A growing number of Canadians are identifying themselves as having no religious affiliation, although more than two-thirds of the country’s population says they’re Christian. Statistics Canada’s voluntary National Household Survey (NHS) released Wednesday also shows immigration is contributing to the growth of non-Christian religions, including Muslim, Hindu, Sikh and Buddhist. The NHS shows nearly one-quarter (about 7.85 million people) of the Canadian population had no religious affiliation — a sizeable increase from 16.5% a decade earlier. Roman Catholics easily remain the largest Christian group, with more than 12.7 million people identifying themselves as Roman Catholic, or approximately 38.7% of Canada’s population. The largest share of Roman Catholics lived in Quebec (45.3%) and Ontario (31%). Canadians affiliated with the United Church were the second-largest Christian group, with approximately two million people, or 6.1% of the total population, followed by 1.6 million Anglicans (5% of the population). Statisticians caution there is no way of knowing how good or bad the information from the National Household Survey is. The voluntary nature of the survey leaves gaps in the data from groups that tend not to respond to voluntary surveys, including new immigrants and low-income families. Experts believe the data should provide a fairly accurate broad scale picture of Canada, but that the smaller the group surveyed, the less reliable the information. In 2011, more than one million people identified themselves as Muslim, accounting for 3.2% of Canada’s population — up from 2% in the 2001 census. Ontario was home to more than half the Muslim population. Two-thirds of Canada’s one million Muslims lived in the three largest metropolitan areas: Toronto, Montreal and Vancouver. Toronto, by far, had the largest Muslim population, at approximately 424,900. The largest share of Muslims who arrived in Canada between 2006 and 2011 came from Pakistan. Nearly half a million people said they’re Hindu (1.5% of the population), with about 455,000 people identifying themselves as Sikh, and 366,800 as Buddhists. Most of the recent Hindu or Sikh immigrants came from India, while most Buddhists came from China. Nearly half a million people said they’re Hindu (1.5% of the population), with about 455,000 people identifying themselves as Sikh, and 366,800 as Buddhists. Most of the recent Hindu or Sikh immigrants came from India, while most Buddhists came from China. Ontario was home to 73.6% of the total Hindu population in 2011. Among the 455,000 Sikhs in Canada, roughly 44% lived in British Columbia and nearly 40% in Ontario. Immigration is responsible for the growing popularity of some religions in Canada and absence of faith among others, according to the National Household Survey. Among immigrants who arrived in Canada before 1971, only 2.9% identified themselves as Muslim, Hindu, Sikh and Buddhist. However, these religions accounted for 33% of immigrants who arrived between 2001 and 2011. In the 2011 survey, 78.4% of the immigrants who came to Canada prior to 1971 identified themselves as Christians. However, the share of immigrants who came to Canada over the last five years and identify themselves as Christian decreased to 47.5%. In the latest survey, 16% of immigrants who came to Canada before 1971 had no religious affiliation, but that proportion rose to 22% among immigrants who came between 2001 and 2005, and 19.5% of recent immigrants. Source: http://life.nationalpost.com/2013/05/08/larger-portion-of-canadians-denying-religious-affiliation/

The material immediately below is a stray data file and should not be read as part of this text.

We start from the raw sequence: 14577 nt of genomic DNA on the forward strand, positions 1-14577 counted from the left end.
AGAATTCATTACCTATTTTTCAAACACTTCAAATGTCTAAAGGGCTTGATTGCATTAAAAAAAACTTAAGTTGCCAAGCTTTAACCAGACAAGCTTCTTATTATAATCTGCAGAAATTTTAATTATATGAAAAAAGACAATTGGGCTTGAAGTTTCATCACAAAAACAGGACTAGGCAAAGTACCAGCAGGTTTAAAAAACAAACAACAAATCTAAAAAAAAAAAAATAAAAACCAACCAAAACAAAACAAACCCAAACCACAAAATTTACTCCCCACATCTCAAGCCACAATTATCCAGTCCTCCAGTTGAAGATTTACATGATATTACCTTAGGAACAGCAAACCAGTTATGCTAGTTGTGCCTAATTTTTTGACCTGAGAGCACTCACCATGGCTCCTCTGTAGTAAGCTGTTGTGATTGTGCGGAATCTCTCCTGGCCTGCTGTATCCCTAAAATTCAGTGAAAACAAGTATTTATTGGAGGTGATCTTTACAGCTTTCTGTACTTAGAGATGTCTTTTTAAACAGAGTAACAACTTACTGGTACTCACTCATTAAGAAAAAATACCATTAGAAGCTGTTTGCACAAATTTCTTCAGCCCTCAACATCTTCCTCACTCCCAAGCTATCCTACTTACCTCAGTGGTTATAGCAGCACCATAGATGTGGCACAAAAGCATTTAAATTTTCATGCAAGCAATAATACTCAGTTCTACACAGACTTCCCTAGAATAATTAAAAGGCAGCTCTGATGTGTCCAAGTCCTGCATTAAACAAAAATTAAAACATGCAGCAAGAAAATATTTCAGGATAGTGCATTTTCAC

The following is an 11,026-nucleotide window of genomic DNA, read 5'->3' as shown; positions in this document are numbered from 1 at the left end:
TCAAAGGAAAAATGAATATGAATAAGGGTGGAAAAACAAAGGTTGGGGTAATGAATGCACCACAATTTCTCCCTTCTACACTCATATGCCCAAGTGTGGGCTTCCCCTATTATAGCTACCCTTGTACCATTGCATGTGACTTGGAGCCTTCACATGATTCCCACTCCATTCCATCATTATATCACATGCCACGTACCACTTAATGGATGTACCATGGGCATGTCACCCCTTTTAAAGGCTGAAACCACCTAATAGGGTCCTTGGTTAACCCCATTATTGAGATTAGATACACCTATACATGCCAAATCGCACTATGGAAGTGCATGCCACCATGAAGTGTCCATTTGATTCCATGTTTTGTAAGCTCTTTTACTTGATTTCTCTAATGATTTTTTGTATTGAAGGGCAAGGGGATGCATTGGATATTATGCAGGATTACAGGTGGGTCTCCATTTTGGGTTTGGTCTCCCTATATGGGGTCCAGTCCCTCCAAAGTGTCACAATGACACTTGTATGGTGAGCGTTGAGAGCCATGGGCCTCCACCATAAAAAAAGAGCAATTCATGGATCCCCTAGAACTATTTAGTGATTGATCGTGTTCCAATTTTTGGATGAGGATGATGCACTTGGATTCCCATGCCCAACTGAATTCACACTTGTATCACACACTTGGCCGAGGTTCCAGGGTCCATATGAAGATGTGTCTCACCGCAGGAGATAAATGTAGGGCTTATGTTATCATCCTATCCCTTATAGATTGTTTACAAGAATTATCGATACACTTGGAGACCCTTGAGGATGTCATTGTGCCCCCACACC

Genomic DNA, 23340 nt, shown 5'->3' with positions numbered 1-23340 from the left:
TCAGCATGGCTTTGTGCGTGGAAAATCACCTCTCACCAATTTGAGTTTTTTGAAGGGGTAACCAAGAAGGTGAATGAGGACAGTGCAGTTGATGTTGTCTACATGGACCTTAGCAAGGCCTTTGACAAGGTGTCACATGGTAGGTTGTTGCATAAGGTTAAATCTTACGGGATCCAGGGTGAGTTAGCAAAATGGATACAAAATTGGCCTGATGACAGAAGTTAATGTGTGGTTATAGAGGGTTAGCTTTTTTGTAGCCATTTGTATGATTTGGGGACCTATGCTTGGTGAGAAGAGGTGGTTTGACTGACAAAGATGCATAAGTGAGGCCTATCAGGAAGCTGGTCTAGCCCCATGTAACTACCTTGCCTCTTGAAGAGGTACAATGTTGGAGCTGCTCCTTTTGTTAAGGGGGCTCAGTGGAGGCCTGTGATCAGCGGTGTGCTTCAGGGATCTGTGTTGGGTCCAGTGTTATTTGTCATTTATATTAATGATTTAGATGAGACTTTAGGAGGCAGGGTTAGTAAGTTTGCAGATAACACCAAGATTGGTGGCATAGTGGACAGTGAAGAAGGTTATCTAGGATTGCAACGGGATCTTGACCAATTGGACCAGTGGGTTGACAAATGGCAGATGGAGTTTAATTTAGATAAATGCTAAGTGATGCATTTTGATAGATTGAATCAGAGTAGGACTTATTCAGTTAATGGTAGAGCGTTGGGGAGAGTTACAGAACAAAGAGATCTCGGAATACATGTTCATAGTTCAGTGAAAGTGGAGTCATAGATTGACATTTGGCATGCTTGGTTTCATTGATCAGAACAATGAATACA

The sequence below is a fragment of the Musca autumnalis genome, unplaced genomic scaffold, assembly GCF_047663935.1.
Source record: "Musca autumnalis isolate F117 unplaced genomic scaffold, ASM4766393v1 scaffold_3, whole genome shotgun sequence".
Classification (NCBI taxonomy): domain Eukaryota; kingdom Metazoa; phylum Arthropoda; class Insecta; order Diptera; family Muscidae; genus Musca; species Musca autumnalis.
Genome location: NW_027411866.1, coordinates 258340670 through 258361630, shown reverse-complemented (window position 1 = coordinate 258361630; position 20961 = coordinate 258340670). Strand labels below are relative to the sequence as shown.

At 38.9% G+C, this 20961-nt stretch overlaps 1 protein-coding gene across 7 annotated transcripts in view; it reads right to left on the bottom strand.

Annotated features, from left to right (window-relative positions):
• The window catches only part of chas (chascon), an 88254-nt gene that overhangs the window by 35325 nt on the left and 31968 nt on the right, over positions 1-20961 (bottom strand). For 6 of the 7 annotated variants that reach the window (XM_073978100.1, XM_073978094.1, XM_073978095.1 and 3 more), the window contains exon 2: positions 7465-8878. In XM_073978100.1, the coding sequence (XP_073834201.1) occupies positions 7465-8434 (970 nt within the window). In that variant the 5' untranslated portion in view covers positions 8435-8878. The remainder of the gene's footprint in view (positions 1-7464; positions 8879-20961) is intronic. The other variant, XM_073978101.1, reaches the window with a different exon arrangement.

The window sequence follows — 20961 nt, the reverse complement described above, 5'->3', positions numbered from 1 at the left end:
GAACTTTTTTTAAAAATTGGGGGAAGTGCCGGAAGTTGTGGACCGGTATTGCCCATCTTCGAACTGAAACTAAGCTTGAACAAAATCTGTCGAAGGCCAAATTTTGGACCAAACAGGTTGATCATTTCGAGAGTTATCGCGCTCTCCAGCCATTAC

Hi! How can we help you?
Click below button to start chat